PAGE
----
Ha, I think I saw that very SO post! Unfortunately, as I discovered when I made a little test cradle, while I can easily enough convince a compiler to do tail recursion without growing the stack, I can’t get it to tailcall a sibling function the same way (even if they have not just the same arg types but also the same arguments). If you’d like to dig into it further, by all means go ahead, I’m certainly curious! Don’t go to too much trouble, though - while saving on the function prologue/epilogue execution time would certainly be nice, my biggest reason for wanting to go the tailcall route would be to help the compiler understand the control flow better, and if there isn’t any general support for TCO, I doubt there would be that much optimization effort put into a -fforce-experimental-tailcalls option or something of the sort.

As for @peter.ludemann, what we are dealing with here is to map a VM instruction to a function one-to-one. This means running the VM is typically something like:

for(;;)
{  (*vmi[*PC++])();
}

Now I think @dmchurch wants to save the function pointer in the VM code (as the current version stores the switch addresses in the VM code using GCC’s &label syntax to get the address from a label). Now we can get this code (disregarding arguments):

for(;;)
{ (*PC++)();
}

Ideally however we would not have to do this, but instead have the VM instruction doing what is below. This would work fine if the C compiler would do last call optimization (also in debug mode b.t.w. as otherwise debug mode would become useless).

some_instruction()
{ <do some work>;

  (*PC++)();
}

I’m not sure I would like this anyway as one of the nice things about having the VMI instructions returning is precisely that they return :slight_smile: That would allow getting rid of various dirty hacks and allow for easy to maintain “jumbo instructions”. It is not unlikely that gains more than it looses.

I’m probably in any case in favor of using a function pointer array as that allows is to dynamically adjust the VM instructions between debugging and normal execution versions.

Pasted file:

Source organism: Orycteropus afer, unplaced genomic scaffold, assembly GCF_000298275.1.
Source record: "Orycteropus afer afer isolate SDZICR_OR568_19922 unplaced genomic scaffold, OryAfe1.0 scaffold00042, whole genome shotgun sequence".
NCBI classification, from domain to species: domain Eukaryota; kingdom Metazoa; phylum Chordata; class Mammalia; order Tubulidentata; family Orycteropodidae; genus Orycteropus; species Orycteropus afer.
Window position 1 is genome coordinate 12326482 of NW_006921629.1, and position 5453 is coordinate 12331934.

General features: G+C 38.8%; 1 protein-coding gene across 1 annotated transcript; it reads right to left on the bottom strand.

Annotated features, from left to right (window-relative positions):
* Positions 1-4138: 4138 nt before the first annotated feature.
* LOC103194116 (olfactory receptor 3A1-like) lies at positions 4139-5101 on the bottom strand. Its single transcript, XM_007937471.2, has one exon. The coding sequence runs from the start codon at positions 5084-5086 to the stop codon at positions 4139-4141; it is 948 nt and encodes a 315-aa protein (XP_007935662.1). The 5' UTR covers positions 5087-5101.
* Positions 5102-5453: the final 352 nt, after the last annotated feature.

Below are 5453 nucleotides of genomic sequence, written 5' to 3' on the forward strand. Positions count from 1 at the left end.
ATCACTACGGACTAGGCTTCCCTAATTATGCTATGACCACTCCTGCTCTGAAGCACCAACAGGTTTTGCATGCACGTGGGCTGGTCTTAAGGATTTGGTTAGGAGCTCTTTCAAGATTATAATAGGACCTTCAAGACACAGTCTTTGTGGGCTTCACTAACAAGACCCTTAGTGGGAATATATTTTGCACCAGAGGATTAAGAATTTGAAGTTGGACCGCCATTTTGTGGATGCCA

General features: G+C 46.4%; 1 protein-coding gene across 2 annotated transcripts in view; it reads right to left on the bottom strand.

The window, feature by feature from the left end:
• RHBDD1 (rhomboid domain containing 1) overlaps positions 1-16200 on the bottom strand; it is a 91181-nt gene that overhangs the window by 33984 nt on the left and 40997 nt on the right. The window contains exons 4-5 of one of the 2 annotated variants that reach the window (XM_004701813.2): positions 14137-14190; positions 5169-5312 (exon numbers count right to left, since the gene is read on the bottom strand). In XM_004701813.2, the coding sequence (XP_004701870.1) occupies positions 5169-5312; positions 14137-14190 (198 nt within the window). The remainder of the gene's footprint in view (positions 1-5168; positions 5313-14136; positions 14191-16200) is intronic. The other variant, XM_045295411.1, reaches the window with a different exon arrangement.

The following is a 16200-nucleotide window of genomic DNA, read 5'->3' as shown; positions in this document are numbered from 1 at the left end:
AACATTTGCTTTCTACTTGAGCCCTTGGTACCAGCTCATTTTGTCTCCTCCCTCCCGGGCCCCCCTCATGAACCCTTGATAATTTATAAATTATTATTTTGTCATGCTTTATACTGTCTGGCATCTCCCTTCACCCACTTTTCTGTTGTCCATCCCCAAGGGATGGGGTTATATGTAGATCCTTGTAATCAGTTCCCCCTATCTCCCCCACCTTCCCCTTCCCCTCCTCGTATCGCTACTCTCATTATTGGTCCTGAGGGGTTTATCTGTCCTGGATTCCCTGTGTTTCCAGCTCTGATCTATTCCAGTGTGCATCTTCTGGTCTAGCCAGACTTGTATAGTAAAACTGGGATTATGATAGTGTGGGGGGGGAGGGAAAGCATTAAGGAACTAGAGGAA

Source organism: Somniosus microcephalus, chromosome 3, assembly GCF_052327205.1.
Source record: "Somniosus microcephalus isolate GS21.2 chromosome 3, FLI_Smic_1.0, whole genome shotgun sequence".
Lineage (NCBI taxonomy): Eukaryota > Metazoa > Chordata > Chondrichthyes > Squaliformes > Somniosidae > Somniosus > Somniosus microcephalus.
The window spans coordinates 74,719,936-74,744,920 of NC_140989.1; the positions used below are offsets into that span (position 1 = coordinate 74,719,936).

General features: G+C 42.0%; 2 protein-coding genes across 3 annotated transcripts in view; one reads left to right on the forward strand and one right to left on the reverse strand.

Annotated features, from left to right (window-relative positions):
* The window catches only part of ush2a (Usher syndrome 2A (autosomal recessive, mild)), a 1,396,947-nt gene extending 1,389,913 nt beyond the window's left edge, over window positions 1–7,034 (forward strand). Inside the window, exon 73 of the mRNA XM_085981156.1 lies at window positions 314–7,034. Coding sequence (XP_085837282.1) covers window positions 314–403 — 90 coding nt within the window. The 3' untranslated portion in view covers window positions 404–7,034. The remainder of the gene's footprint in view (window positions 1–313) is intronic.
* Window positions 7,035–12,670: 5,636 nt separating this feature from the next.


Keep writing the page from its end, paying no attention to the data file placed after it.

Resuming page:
P.s. another interesting benchmark set is here: my-prolog-lib/peirera.pl at 188108f67b0c9edc1a0274a4bf0e39d54cd62cdc · JanWielemaker/my-prolog-lib · GitHub

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There’s really no security implications here. If you have access to write arbitrary values to arbitrary locations (which you would need to alter the opcode table - which already exists in swipl, by the way), you already have full control of the system. The simplest and most common tactic at that point is just to overwrite the return address of the current stack frame, in which case the host processor itself will jump to any address you like. And even if not that, the swipl VM has the FCALL functionality and opcodes, which instructs it to call whatever function pointer you pass it.

Much like with hardware microprocessors, the security implications need to be addressed at a higher level than the VM implementation - in this case, via sandbox functionality.

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I recall looking at some embedded software requirements (MISRA?), and they didn’t allow recursion (because of the possibility that the stack could overflow). And there were a lot of other standard software practices that were not allowed. So, I somehow doubt that Prolog would be accepted, at least at the lower levels, even though it could greatly simplify that software. (If you want to see truly scary stuff: Better Embedded System SW: A Case Study of Toyota Unintended Acceleration and Software Safety)

At a higher level, there are probably already interpreters for things like javascript (or Java, for that matter, if Android Auto is used; although maybe Dalvik nowadays compiles to machine code), so whatever security issues are used at that level, something similar could probably be done with Prolog.

For anyone who’s interested, my initial barebone tests are showing about a 20% performance loss on the VM-as-functions version (testing a PGO gcc9 build for both), which isn’t a bad place to be starting from! I’ll be pushing the code to my repo at some point later tonight.

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Is this on a recent x86? I wonder what the performance difference would be on M1? The x86 needs to spend a lot of transistors to make up for the design flaws of the x86 ISA; the M1 can spend the transistors on things like fancier branch prediction and better caching …

(Some years ago, I did some performance investigation of Quintus Prolog on PowerPC … it turned out that some undocumented architectural features of the PowerPC made it run much faster than IBM’s “Red Book” calculations)

Yes, this is on my laptop, which has an 8th-gen i7. And, considering this really is just a 1:1 translation - the processor is doing all the same steps it was doing before in the branch model, only now with added stack transitions - I’m not particularly surprised to see it take a hit! It’ll be interesting to start doing some profiling and see where the time is getting eaten up.

I only know it has been audited in financial and telecom contexts. Both resulted in a couple of things to improve where it was unclear there was a bug or not but there was a simple way to make the code obviously right. The VM itself is far too hard for automated tools to proof its safety. I guess that holds for most VM based systems.